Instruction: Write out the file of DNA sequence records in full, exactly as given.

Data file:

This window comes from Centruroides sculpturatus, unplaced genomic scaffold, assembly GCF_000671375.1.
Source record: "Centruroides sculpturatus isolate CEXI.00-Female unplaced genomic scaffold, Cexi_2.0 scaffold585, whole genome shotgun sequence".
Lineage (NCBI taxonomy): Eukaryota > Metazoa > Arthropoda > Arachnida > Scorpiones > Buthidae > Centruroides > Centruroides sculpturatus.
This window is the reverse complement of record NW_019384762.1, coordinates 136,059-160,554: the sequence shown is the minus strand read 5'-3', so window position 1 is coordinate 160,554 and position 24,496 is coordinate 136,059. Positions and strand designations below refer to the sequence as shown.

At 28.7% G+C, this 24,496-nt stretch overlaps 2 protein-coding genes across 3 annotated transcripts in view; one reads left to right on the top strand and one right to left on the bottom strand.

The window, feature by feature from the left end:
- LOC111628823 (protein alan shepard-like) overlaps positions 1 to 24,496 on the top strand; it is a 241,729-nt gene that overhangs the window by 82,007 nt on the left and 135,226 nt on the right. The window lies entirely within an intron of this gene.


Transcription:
This window comes from Centruroides sculpturatus, unplaced genomic scaffold, assembly GCF_000671375.1.
Source record: "Centruroides sculpturatus isolate CEXI.00-Female unplaced genomic scaffold, Cexi_2.0 scaffold585, whole genome shotgun sequence".
Lineage (NCBI taxonomy): Eukaryota > Metazoa > Arthropoda > Arachnida > Scorpiones > Buthidae > Centruroides > Centruroides sculpturatus.
This window is the reverse complement of record NW_019384762.1, coordinates 136,059-160,554: the sequence shown is the minus strand read 5'-3', so window position 1 is coordinate 160,554 and position 24,496 is coordinate 136,059. Positions and strand designations below refer to the sequence as shown.

At 28.7% G+C, this 24,496-nt stretch overlaps 2 protein-coding genes across 3 annotated transcripts in view; one reads left to right on the top strand and one right to left on the bottom strand.

The window, feature by feature from the left end:
- LOC111628823 (protein alan shepard-like) overlaps positions 1 to 24,496 on the top strand; it is a 241,729-nt gene that overhangs the window by 82,007 nt on the left and 135,226 nt on the right. The window lies entirely within an intron of this gene.